“Mrs. R? That’s a nice wist you wote on da board,” the angelic, italian kindergartener said.
“Thank you!” (pat self on back for listing the afternoon activities).
“But we can’t wead yet,” he smiles and goes back to eating his chocolate Twinkie snack.
I’m still working on it. Along the way I have learned a few lessons in these hallowed, seasonally decorated halls.
Nicknames are serious business.
I like nicknames, especially the super emotional, secret joke, just-between-you-and-me kind. I’ve been: Ber, Kymber, KimRo, Ro, Mama Ro and Mama Robertson. In elementary I’m Mrs. R. Simple sometimes is better. P looked at my name on the board with a creased brow, took a breath then poked me in the sternum. “I’m gonna call you R,” then she sauntered away. Yes, P, you get to call me R because moxie!
Sometimes you just gotta climb the truck…
…and not think about how to get down. I came to sub and it was ‘Merica Day (a PTO event celebrating the military and ‘Merica). I trooped 20+ kindergarteners to the gauntlet of ‘stations’ and saw this 6 ton beauty.
Ginormous truck + unattended ladder + Mrs. R = a good time!
It didn’t occur to me until we stood atop the truck, overlooking the rest of the elementary school, that we would have to get down-all 20+ of us…including me. Thankfully a longsuffering Sgt. was there to assist as children slid/jumped/shook/shrieked/giggled their way down the ladder. Aside from the twin humiliations of me climbing down butt first and being covered in grease, IT WAS THE BEST EVER! Sometimes you just gotta climb!
Safety is Serious Business
We learned all about fire safety then had a word hunt in the classroom. On a whim I told the children it was a secret mission to find the words and they had to sneak up on them, just like firefighters sneak up on fires to put them out. Picture a room full of tiptoeing, silent little humans. While the business of safety was serious, we had fun learning about it. Fun + Serious is an equation I need to experience more.
And finally, snacks do taste (and smell) better in the bag…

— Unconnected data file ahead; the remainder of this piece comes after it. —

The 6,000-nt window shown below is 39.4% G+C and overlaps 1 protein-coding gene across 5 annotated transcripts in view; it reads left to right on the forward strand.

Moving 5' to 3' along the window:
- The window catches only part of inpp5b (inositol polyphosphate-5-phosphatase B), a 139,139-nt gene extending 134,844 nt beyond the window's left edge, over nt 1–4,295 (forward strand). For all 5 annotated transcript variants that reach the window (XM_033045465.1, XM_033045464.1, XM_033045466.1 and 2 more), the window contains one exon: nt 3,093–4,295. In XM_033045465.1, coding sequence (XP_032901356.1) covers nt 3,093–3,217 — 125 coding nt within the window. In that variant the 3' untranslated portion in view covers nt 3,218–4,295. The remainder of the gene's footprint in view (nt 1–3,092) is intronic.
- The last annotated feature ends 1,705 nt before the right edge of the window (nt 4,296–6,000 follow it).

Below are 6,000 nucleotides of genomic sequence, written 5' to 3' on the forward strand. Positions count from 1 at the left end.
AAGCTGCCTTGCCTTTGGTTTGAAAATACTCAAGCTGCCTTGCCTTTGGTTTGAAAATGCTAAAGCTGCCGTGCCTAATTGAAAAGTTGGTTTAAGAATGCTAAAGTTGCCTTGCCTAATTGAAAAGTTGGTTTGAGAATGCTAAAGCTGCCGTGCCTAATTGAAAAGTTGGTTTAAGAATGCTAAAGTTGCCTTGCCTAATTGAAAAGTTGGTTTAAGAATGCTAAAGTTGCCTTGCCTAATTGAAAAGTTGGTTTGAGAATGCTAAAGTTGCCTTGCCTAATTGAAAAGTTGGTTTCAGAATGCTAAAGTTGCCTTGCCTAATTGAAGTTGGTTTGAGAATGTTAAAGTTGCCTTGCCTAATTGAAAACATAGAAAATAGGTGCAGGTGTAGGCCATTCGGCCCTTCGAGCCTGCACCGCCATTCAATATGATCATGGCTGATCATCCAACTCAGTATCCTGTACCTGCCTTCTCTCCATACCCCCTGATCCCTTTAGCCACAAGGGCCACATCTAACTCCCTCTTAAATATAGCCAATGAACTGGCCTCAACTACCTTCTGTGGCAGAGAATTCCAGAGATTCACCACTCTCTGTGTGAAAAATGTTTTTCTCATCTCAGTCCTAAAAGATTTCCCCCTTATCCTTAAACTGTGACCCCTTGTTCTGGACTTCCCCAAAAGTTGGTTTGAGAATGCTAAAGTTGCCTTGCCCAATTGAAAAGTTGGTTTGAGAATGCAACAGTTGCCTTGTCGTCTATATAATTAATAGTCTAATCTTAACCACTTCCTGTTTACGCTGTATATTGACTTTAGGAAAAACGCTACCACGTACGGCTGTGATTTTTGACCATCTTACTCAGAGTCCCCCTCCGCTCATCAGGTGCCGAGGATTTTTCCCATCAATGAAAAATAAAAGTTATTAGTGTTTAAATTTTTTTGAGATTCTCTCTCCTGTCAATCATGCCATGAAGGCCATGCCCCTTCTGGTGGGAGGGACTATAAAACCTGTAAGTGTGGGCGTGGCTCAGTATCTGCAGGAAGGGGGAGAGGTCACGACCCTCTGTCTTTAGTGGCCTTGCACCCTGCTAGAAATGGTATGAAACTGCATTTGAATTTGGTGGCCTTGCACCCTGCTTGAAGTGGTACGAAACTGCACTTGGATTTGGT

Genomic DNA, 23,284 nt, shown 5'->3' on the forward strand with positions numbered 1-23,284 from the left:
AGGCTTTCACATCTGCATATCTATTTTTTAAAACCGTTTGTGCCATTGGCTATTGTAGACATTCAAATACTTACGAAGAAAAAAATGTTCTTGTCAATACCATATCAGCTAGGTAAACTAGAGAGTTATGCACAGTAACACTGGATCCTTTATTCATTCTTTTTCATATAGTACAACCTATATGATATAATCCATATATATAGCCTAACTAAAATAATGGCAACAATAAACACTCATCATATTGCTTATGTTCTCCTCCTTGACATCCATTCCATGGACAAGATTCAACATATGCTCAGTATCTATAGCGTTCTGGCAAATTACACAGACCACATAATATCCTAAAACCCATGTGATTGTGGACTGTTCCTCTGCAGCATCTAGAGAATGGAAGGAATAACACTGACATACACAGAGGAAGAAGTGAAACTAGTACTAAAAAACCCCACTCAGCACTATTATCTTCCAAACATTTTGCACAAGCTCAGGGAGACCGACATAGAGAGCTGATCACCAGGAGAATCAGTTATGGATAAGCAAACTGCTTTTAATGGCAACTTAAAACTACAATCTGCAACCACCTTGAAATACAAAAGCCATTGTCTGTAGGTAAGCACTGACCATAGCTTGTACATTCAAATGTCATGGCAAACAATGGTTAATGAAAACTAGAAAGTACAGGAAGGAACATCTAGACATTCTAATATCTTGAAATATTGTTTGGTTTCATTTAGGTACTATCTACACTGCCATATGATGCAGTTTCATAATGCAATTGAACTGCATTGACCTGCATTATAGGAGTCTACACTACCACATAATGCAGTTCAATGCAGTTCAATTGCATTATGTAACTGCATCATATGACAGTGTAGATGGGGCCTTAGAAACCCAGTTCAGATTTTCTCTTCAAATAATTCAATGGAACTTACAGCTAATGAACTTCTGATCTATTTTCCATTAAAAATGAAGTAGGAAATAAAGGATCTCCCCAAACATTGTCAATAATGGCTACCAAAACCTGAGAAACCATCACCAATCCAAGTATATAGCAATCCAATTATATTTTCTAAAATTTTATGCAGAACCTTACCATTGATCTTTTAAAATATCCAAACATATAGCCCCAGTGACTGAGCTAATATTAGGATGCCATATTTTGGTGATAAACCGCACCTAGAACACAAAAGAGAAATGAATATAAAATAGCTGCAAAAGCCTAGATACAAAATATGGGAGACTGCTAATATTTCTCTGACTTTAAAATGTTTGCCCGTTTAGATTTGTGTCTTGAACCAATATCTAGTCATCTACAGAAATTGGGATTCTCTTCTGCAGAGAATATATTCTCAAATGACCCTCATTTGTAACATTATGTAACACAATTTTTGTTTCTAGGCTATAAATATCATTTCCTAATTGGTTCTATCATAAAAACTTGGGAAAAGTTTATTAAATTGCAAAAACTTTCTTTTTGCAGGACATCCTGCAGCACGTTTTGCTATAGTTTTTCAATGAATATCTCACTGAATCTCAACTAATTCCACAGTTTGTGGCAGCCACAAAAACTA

…and with a friend. I got to work with J on writing the numbers 1 and 2. We double high-fived when he did something right. Later, I got to sit with him during snack. For families who can’t afford it, the school provides milk and a snack. J is in one of those families. The Aide shared a bag of Cheez-Its out of her lunch box, asking him, “J, how does it smell?” J likes to smell everything. During math he smelled his pencil box three times.
As we sat together, J munching happily and telling me he was going to share his library book with Grandma, I noticed the other Aide looking sad. J doesn’t get to see his Grandma very much. The look on her face told me J didn’t have it easy outside of school.
J started to carefully pick up the crackers and place them back in the bag, then smelled them again. “They taste bettor in da bag,” he told me, blue eyes sparkling behind his wire rimmed glasses. J asked for a hug before he left…I gave him two.
I’ve been ‘between opportunities’ (euphemism for still looking for the job) for more than seven months. Some days are harder than others. Some days, to be honest, are worse than when I was caring for my sick Dad. Other days, however, are more.
With less employment taking up my time, I have more to spend with those I love. I have inside jokes with my 14 year old. He, sometimes, actually smiles at me.
My 10 year old asks to watch movies with me. This means curling both of our bodies in the corner of the couch under a blanket to munch homemade popcorn with butter.
My puppies spend much of the day at my feet or on my lap. When I’m too busy to be still, they actually follow me around.
I’ve also reconnected with friends from college. We have children who are taller than us. There was a moment of terror when we realized we were outnumbered by progeny.
There is less money and even less certainty. Yet, in the midst of less there is more.
I’m more in the moment as tomorrow is full of unknowns, I’m getting better at simply being present. Being with my kids. Being with a good book. Being okay when nothing is okay.
I can’t say I have more faith, as faith is too grand a notion to be measured like peanut butter. Instead I have a more authentic faith.“Now faith is the assurance (title deed, confirmation) of things hoped for (divinely guaranteed), and the evidence of things not seen [the conviction of their reality—faith comprehends as fact what cannot be experienced by the physical senses].” (Heb. 11:1 AMP).
Daily I fight to have a real assurance the unseen things are coming to pass in my life. An inner settling that an unseen God is working in and through me.
I, literally, can do nothing else. I have applied, networked and reached out for employment. I’ve budgeted and cut all the fun. In short, I can’t fill the space that is empty-only God can.
Less of me and more of Him. Less worry and more faith. Less stress and more laughter. Less is becoming more.